Every day we scan news headlines and social media for items of interest to the field of suicide prevention. Here’s what we found last week:
Living at an elevated risk – Rocky Mountain Outlook
August 15, 2019
The University of Utah released a study in 2011 that examined the correlation between altitude and suicide rates, suggesting that areas located at higher altitudes also have higher suicide rates, due to reduced levels of oxygen. These areas also have high rates of gun ownership, as well as social isolation, both of which are well known risk factors for suicide. Perry Renshaw, who worked on the study and is a professor of psychiatry at the University of Utah, said, “Our findings add to the literature of a number of risk factors like gun ownership, living in a remote area, or bad economic times.” In Alberta, high altitude does not necessarily mean that there is a higher suicide rate. Robert Olson, librarian with the Centre for Suicide Prevention, cautioned not to put too much emphasis on the correlation between altitude and suicide rate it. “I’m not discounting it, but I think it needs to be researched more thoroughly,” said Olson, adding there are many other risk factors that can lead to suicide.
University of Alberta PhD student develops AI to identify depression – Globe and Mail
August 18, 2019
Mashrura Tansim, a student at the University of Alberta is developing a machine-learning model that can recognize when a person’s voice changes to a tone that may indicate that they are depressed. The model would work through an app installed on a person’s smartphone, and would monitor their conversations and alert emergency contacts or mental health professionals when the app detects a change in tone that indicates depression. Tansim noted that this app is only of use if help is available to the person who is using it: “We can help people to learn to listen better or to know how people around them are feeling, but it is up to us to move forward, to take a step and to offer support,” she said. “If we know [someone needs help] and we do nothing, it is of no use.” Brett Thombs, a professor in the department of psychiatry at McGill University in Montreal said, “This kind of thing is really exciting because … right now, we don’t have good ways to identify people who might benefit from help.” At the same time, he said: “People need to be very careful that they could do a lot of harm if they roll this out … before they actually know that it does provide benefit.”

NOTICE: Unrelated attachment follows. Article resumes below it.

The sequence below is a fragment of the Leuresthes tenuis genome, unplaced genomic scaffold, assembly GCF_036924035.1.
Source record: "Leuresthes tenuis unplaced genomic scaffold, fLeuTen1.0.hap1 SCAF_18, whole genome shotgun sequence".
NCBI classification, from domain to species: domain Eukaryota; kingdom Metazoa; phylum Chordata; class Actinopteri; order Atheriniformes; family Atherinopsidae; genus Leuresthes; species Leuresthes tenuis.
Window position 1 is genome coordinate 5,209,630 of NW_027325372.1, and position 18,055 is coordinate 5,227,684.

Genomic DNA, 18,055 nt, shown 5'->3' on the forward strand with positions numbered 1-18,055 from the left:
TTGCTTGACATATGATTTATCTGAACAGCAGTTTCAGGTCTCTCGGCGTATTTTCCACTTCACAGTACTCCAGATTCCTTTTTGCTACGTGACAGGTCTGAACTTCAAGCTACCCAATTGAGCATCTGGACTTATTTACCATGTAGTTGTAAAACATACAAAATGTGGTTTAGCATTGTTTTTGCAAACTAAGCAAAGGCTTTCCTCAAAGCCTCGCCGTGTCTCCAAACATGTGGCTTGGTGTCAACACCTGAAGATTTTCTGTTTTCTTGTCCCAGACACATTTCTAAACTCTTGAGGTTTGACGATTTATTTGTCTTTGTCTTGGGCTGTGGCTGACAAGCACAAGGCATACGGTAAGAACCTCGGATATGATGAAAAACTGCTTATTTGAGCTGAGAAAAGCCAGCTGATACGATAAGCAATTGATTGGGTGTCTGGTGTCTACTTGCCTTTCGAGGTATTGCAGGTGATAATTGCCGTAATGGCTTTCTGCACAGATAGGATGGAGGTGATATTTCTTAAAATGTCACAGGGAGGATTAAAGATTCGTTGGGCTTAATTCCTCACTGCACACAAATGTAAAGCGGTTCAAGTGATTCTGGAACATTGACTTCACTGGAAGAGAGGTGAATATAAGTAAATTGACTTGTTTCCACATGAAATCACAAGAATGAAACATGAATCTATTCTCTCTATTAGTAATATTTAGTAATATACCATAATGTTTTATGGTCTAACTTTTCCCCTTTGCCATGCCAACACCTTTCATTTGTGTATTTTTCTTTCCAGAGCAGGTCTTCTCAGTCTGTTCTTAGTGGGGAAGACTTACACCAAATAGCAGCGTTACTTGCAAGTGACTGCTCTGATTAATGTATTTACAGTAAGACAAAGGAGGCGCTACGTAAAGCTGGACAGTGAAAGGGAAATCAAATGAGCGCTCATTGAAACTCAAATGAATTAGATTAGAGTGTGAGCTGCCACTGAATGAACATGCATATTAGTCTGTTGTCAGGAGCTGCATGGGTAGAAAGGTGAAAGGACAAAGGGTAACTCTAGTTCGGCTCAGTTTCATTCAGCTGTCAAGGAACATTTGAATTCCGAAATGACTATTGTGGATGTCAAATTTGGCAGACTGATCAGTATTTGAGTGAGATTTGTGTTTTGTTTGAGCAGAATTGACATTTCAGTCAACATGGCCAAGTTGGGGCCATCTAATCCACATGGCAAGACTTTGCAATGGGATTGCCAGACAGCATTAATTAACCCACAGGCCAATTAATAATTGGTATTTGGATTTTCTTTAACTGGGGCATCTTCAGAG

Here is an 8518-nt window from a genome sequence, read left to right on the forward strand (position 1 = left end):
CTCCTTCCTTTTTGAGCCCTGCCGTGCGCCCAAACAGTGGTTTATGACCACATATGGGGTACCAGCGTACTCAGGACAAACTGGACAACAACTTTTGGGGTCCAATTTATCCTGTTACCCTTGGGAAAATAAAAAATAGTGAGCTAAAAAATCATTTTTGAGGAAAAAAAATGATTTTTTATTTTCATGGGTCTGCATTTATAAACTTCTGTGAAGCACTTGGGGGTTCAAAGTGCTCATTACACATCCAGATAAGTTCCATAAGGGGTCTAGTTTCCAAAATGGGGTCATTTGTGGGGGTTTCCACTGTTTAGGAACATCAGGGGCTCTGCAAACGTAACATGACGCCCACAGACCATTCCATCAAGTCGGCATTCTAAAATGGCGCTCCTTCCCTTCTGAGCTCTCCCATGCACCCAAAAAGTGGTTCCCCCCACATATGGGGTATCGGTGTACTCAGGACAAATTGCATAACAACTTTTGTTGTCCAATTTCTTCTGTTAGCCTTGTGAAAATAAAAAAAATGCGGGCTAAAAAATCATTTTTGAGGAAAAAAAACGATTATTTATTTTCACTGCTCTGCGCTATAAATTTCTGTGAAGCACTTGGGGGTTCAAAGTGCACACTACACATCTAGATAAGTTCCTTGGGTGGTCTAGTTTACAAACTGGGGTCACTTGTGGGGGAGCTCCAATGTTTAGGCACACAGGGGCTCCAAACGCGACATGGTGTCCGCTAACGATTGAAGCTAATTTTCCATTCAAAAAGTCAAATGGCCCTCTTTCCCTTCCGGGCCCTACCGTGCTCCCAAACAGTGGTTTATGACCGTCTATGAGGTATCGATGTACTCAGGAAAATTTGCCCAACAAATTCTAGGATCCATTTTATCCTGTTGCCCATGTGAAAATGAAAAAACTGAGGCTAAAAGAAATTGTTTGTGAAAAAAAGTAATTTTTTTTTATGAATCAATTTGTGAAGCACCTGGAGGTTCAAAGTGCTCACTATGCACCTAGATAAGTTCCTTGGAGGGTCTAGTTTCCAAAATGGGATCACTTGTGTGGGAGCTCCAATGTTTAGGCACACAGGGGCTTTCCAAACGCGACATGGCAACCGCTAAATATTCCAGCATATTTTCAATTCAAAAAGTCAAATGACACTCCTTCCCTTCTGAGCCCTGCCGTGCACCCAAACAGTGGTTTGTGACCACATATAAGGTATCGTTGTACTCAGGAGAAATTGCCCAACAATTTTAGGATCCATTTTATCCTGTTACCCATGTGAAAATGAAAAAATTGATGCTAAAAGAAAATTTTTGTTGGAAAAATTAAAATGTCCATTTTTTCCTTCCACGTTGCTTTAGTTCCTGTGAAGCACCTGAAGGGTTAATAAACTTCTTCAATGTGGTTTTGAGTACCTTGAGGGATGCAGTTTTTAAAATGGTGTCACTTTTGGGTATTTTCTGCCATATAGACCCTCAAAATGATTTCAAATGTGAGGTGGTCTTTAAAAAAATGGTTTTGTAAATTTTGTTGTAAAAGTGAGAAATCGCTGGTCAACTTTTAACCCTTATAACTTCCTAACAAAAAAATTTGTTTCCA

Metrolinx pushing suicide prevention plan after 14 deaths this year – CBC
August 16, 2019
Metrolinx, the regional transit system of the greater Toronto area, has many suicide prevention initiatives underway. These include signs with helpline numbers at train stations, suicide intervention training for staff members that includes how to recognize a person who may be thinking of suicide on a train platform, as well as mandatory counselling for Metrolinx drivers who have experienced fatalities. Calgary Transit has also trained staff in suicide prevention, in workshops delivered by Centre for Suicide Prevention and developed by LivingWorks Education.
The Biggest Police Department In The US Has A Suicide Crisis. Another Department Thinks They Have An Answer. – Buzzfeed
August 16, 2019
The New York City Police Department (NYPD) has seen its suicide rate double in the past year, and is struggling with how to prevent these suicides. NYPD is hoping to support members who are struggling with an app with mental health information, an independent medical facility where appointments within 24 hours are available, and a boost to mental health insurance. The Chicago Police Department, the second largest in the United States after the NYPD, has launched their own initiatives, including a video of testimonials of members of the department, including senior officials, who have reached out for help in an effort to encourage other members to do the same. Experts say this is an effective way of empowering others to seek help. The Los Angeles Police Department (LAPD) has 350 staff members trained as peer support staff, and the number one way members seek help is through peer support. At the LAPD, staff psychologists who debrief with officers after traumatic incidents or hold private counselling sessions are different than those who conduct their fitness-for-duty exams, meaning that officers know their sessions will not impact their fitness-for-duty results.